The Manolo Matrix
Julie Kenner continues to surprise me with each new book. Last year’s The Givenchy Code was a non-stop breathless sexy scavenger hunt through New York City. Since The Manolo Matrix features the same deadly scavenger hunt, I wondered how Kenner would keep it new and fresh.
Not to worry, Kenner takes the same computer game taken live – Play.Survive.Win – and turns everything from the earlier book on its head. Jennifer Martin is the roommate of TGC’s heroine, and though they are long-time friends, Mel and Jennifer couldn’t be more different. Mel is a math genius and expert at PSW; Jen is a singing waiter and Broadway wannabe who played PSW twice and lost both times. She is attractive, loves her shoes, and loves shopping. She is able to spot Birdie, the assassin, because the woman made a “fashion” mistake; had she been wearing appropriate clothes, Jen wouldn’t have noticed her.
Jennifer wants no part of playing PSW for real, but she is forced into the game when she is injected with a time released poison and must solve clues to reach the antidote. Jen’s role in PSW is as a Protector fleeing an Assassin (Birdie) who wants to kill both her and the Target: Devlin Brady.
FBI Agent Devlin Brady aided the couple in the earlier book in this series, but he’s not made any progress determining who is behind the real life version of the game. As the book begins, he’s just killed his dirty FBI partner and is under investigation himself. Forced to turn in his gun and badge, he is drinking himself senseless. After a drunken one-night stand with a blond picked up in a bar, he’s in deep trouble; the lady was Birdie, and she used the opportunity to plant a GPS chip on Dev.
Birdie has her own agenda separate from PSW as Devlin was responsible for sending her to prison for five years. Though they never met, she wants revenge. Birdie is a professional assassin, who takes pride in her work – but luckily for Jen and Dev, her five year stint behind bars affected her skills and she makes some mistakes.
Dev and Jen are a very attractive couple and I believed their attraction to each other and loved their banter. Dev is not your everyday FBI agent: he was a Broadway musical star throughout his childhood and teens, so the clues all relate to Broadway musicals. It was fun to see if I could figure out them out before they did.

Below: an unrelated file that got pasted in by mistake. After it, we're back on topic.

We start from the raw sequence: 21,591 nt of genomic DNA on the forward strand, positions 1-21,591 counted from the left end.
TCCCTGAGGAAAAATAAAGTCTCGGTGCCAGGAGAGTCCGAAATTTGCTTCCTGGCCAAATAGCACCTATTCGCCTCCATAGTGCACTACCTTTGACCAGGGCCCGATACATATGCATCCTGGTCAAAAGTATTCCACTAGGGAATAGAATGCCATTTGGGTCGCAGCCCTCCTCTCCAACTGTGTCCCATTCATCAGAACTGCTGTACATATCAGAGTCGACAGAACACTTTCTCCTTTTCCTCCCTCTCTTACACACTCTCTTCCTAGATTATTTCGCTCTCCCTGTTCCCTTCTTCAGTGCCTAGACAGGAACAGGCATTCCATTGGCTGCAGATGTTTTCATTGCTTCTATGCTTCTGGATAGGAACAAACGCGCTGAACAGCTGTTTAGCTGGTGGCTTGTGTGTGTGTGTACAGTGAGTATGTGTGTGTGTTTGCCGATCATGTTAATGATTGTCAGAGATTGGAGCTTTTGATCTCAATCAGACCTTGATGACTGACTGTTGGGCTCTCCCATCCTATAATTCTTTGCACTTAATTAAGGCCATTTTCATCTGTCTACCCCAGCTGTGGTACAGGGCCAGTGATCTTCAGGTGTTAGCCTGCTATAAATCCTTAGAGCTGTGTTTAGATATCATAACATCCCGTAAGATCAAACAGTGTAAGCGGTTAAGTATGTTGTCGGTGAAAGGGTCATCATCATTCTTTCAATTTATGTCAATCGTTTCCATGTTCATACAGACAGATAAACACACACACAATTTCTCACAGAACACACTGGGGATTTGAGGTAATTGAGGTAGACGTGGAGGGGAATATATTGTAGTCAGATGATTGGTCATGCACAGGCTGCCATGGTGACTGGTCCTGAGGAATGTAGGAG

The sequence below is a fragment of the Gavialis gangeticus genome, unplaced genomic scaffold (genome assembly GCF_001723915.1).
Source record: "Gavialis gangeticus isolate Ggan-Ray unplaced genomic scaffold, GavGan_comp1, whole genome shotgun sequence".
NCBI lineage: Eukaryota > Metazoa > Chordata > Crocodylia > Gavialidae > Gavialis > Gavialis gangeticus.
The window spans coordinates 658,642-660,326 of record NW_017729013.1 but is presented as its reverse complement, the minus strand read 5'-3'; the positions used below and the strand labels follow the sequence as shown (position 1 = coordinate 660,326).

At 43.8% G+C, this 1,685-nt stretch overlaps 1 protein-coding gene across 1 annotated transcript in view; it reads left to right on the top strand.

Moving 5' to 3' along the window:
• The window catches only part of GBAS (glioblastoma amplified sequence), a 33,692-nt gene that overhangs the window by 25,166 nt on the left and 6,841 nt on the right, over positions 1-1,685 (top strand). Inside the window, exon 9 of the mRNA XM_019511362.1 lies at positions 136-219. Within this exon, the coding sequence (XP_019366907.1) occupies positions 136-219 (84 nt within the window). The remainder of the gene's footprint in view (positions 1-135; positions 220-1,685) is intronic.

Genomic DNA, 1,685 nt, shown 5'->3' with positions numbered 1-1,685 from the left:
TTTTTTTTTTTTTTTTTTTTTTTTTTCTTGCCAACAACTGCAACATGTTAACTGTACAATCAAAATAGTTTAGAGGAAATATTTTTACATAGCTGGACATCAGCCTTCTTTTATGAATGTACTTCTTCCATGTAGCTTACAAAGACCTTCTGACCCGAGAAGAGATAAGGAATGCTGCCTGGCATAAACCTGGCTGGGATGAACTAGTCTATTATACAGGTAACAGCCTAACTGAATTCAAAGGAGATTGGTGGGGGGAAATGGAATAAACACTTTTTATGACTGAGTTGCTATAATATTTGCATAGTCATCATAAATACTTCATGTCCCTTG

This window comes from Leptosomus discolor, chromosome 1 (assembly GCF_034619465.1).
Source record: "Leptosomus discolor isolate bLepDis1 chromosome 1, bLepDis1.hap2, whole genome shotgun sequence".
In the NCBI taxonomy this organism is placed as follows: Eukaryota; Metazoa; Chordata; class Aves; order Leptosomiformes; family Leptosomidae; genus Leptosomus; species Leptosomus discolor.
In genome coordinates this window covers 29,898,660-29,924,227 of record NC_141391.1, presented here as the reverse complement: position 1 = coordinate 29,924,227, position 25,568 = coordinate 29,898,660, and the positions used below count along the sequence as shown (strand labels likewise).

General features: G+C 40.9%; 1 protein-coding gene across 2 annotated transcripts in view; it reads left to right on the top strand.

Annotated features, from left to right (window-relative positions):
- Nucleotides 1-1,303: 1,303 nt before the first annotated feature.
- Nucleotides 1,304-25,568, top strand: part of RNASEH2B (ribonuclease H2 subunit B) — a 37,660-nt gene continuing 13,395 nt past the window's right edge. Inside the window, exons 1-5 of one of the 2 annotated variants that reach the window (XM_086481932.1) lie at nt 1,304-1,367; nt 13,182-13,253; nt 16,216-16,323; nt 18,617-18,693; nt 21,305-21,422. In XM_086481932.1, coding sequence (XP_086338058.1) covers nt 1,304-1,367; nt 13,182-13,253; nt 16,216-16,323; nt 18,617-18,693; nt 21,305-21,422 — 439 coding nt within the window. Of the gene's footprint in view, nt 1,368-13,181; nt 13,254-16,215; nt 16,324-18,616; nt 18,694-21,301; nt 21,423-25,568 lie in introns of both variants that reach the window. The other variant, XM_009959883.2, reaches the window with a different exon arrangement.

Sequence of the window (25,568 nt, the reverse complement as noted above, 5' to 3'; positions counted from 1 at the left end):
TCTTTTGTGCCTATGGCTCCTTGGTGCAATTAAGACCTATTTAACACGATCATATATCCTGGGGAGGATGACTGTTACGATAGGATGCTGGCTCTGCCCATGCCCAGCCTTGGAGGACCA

This is not a book with time for much character development, but Jen and Dev are well drawn and Birdie is positively fascinating. The couple both grow emotionally throughout the book and I found Jen’s developing awareness of how she had been sabotaging her Broadway dreams to be especially realistic. But as an adventure road book, the action is non-stop and kept me quickly turning pages.
The book’s format intrigued me: chapters alternate with Jennifer and Birdie in first person POV and Devlin’s in 3rd person POV. It took me a couple of chapters to get used to the different voices, but when I did it was quite effective.
Jen and Dev are such an attractive couple that I missed Kenner’s usually wonderful love scenes, but they hold off till the end of the book for a very good reason. When when they do go to bed, though, it is in a “turn the camera to the fireplace” manner – the lack of a “payoff” disappointed me, then again, the approach to a physical relationship (or lack of one) was more realistic than in TGC, which featured Mel and Matt sleeping together at some awkward times and places.
I look forward to the final book in the trilogy – The Prada Paradox – to discover who is playing this game for real and I hope to meet up with the two couples already introduced. They are definitely worth a second look.